In 1899 Benjamin F. Thomas (1861-1914) and Joseph B. Whitehead (1864-1906) approached Candler about the possibility of acquiring bottling rights to Coca-Cola. Candler at this time still thought of Coca-Cola as strictly a soda fountain drink and did not think bottling would be lucrative. He granted their request stipulating that all territories of the United States were open to them except for the state of Mississippi where Joseph Biedenharn (1866-?) was already bottling Coca-Cola.

Thomas opened the first plant in Chattanooga, Tennessee, in late 1899. Whitehead did not have the necessary capital so he approached John T. Lupton (1862-1933) to be his partner selling half of his interest in exchange for the required funds.

The investors decided on the territorial franchise plan in 1990 under which actual bottling plant ownership was to develop and agreed to split their vast domain. Thomas remained in Chattanooga and organized what later became The Coca-Cola Bottling Company (Thomas), Inc. which included the Middle Atlantic and Eastern states.

Whitehead came to Atlanta and established the Dixie Coca-Cola Bottling Company with original jurisdiction over the Southeast, Southwest, and Middle Western states. Lupton remained in Chattanooga but was an equal partner in Whitehead's company.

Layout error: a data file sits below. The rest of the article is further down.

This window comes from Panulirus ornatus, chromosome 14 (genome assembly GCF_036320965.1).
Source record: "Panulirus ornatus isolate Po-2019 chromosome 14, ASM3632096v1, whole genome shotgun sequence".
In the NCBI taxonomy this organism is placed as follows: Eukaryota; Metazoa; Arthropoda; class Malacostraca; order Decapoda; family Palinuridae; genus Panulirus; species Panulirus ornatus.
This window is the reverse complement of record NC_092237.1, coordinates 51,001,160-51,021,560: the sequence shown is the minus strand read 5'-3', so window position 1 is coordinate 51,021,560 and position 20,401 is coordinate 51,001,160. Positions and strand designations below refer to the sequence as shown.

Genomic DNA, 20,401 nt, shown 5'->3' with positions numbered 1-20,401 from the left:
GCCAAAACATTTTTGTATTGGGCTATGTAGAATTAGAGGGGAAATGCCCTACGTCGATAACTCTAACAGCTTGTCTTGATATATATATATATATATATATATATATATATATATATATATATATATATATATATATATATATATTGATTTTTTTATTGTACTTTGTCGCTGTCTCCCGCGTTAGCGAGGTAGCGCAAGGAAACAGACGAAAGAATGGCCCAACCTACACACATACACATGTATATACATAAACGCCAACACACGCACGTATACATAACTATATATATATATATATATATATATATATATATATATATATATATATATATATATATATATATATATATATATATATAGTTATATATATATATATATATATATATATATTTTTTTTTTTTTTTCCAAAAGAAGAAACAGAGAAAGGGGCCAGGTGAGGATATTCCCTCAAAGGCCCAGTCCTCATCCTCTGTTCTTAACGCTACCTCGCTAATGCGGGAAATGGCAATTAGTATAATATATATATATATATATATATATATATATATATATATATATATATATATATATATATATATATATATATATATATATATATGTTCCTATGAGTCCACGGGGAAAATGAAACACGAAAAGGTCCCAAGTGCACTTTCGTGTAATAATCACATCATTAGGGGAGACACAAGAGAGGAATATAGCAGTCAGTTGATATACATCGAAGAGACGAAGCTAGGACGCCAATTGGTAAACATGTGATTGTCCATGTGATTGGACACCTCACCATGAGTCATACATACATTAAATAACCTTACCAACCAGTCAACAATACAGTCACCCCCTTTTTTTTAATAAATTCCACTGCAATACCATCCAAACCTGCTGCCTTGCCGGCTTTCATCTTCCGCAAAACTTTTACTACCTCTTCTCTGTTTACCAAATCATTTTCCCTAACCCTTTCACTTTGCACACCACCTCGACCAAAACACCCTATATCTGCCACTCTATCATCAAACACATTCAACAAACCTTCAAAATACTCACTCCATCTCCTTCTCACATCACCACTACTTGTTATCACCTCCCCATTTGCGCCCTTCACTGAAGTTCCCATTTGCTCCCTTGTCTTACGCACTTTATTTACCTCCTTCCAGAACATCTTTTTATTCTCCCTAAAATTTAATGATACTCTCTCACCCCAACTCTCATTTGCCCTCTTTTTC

Candler severed his official ties with Coca-Cola in January 1916 citing as his reason the need to give his full attention to being mayor of Atlanta. He was discouraged about the future of the company and decided it was time to give it up.

The Coca-Cola Company, a Georgia corporation, was sold to The Coca-Cola Company, a Delaware corporation, 12 September 1919. The Delaware Corporation was a group of investors lead by Ernest Woodruff (1863-1944). The Candler family continued to have ties with Coca-Cola. Samuel C. Dobbs (1868-1950), nephew of Asa Candler, was elected President and Charles Howard Candler (1878-1957), son of Asa Candler, was elected Chairman of the Board and President in 1920.